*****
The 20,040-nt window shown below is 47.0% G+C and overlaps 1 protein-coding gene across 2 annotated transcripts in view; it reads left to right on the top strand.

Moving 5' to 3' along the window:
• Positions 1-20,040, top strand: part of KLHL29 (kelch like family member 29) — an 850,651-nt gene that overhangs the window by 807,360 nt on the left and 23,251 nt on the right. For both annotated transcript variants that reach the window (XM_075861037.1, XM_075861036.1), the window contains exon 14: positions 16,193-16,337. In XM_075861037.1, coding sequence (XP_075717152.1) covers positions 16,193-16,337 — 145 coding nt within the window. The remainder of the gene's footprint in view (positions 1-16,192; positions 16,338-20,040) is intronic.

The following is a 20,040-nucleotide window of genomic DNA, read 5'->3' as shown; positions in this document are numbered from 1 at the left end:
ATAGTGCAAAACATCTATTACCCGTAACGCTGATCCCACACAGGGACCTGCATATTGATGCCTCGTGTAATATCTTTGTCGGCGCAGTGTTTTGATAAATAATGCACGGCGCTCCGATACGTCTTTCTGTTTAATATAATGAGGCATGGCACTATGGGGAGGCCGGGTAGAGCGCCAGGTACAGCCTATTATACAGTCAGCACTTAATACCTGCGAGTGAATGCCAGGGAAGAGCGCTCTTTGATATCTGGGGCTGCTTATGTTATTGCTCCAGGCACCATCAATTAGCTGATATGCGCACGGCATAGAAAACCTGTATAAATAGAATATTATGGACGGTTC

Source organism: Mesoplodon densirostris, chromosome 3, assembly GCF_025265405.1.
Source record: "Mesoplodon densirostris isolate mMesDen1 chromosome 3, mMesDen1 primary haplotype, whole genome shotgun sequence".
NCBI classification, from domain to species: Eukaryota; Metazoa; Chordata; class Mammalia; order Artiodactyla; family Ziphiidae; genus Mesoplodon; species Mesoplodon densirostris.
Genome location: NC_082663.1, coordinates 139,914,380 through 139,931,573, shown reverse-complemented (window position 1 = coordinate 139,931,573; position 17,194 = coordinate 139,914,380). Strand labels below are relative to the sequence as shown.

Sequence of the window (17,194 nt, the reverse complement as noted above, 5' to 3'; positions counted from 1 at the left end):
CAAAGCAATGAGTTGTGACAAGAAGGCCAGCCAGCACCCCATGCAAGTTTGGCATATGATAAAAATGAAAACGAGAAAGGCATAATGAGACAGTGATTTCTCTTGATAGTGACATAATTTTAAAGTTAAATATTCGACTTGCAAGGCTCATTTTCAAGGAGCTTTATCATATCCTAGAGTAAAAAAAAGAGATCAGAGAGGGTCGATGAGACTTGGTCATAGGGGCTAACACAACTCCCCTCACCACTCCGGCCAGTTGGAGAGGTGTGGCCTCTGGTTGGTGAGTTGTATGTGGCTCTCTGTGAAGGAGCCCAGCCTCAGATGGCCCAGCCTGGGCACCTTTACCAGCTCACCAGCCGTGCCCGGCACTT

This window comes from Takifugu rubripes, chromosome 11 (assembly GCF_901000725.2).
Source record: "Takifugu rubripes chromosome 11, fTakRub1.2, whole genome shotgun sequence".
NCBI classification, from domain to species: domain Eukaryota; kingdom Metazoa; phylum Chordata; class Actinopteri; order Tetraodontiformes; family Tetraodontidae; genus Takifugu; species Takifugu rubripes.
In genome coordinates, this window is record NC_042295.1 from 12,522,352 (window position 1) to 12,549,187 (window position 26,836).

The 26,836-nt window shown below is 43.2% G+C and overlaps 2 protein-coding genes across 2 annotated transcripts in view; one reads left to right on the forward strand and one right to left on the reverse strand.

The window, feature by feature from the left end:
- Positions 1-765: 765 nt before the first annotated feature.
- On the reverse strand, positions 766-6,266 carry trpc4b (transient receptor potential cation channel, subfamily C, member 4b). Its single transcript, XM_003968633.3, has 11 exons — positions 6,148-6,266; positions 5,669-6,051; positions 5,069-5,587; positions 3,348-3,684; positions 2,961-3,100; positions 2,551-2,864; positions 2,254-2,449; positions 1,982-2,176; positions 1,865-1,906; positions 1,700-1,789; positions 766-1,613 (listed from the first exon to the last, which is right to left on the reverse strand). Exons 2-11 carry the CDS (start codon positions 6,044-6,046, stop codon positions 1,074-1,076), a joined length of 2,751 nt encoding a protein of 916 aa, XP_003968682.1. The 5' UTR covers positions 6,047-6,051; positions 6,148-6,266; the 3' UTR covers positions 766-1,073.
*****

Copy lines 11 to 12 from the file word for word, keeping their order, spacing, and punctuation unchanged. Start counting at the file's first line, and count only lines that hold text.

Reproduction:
CAAAGCAATGAGTTGTGACAAGAAGGCCAGCCAGCACCCCATGCAAGTTTGGCATATGATAAAAATGAAAACGAGAAAGGCATAATGAGACAGTGATTTCTCTTGATAGTGACATAATTTTAAAGTTAAATATTCGACTTGCAAGGCTCATTTTCAAGGAGCTTTATCATATCCTAGAGTAAAAAAAAGAGATCAGAGAGGGTCGATGAGACTTGGTCATAGGGGCTAACACAACTCCCCTCACCACTCCGGCCAGTTGGAGAGGTGTGGCCTCTGGTTGGTGAGTTGTATGTGGCTCTCTGTGAAGGAGCCCAGCCTCAGATGGCCCAGCCTGGGCACCTTTACCAGCTCACCAGCCGTGCCCGGCACTT

This window comes from Takifugu rubripes, chromosome 11 (assembly GCF_901000725.2).